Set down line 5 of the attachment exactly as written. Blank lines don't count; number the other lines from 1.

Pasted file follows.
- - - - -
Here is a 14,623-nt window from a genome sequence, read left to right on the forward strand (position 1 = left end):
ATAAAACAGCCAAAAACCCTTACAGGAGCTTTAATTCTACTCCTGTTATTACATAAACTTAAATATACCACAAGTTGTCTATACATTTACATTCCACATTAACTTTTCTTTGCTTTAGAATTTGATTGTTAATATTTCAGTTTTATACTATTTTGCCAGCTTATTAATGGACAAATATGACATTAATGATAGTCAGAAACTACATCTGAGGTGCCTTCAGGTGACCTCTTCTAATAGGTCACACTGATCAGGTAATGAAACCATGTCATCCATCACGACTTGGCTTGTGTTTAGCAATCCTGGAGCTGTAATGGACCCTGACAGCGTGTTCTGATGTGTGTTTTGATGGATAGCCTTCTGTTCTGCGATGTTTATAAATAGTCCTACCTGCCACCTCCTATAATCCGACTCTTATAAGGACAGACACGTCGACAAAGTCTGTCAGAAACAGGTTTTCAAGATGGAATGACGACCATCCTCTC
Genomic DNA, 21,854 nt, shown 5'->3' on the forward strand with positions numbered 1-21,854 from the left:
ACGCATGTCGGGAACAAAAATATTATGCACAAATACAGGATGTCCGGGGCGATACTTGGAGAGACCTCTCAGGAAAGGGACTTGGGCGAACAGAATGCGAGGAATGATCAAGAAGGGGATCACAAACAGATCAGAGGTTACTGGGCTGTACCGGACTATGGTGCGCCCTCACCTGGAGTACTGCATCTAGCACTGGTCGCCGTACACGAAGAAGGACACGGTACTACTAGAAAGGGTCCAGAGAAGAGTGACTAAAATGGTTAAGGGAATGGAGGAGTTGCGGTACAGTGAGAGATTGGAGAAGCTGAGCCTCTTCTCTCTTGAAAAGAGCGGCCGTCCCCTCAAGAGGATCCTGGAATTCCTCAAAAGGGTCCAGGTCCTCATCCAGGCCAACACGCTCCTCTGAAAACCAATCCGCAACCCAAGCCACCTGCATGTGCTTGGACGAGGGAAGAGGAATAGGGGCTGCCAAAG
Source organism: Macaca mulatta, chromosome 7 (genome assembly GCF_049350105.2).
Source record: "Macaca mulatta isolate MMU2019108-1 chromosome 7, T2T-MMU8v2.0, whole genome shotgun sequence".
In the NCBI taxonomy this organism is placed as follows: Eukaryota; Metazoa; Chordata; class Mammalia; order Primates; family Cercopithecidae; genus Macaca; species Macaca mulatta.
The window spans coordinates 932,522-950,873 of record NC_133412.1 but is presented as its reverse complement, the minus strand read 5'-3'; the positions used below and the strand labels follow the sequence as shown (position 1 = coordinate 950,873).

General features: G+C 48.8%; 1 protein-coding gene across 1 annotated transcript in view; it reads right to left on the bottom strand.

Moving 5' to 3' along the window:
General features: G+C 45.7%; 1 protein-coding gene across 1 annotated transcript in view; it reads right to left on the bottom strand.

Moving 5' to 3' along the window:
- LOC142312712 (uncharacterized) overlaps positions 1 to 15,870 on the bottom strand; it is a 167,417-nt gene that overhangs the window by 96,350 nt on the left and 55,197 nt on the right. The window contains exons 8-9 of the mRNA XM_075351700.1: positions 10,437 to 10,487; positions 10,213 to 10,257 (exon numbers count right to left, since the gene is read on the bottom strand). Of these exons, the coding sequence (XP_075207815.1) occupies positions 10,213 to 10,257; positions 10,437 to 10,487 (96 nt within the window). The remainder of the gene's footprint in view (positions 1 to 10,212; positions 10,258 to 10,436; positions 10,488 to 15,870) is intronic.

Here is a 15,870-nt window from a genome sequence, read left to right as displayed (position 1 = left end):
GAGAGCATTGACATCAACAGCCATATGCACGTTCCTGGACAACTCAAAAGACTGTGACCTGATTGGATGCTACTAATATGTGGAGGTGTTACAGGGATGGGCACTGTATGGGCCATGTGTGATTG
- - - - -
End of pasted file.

Source organism: Macaca mulatta, chromosome 7 (genome assembly GCF_049350105.2).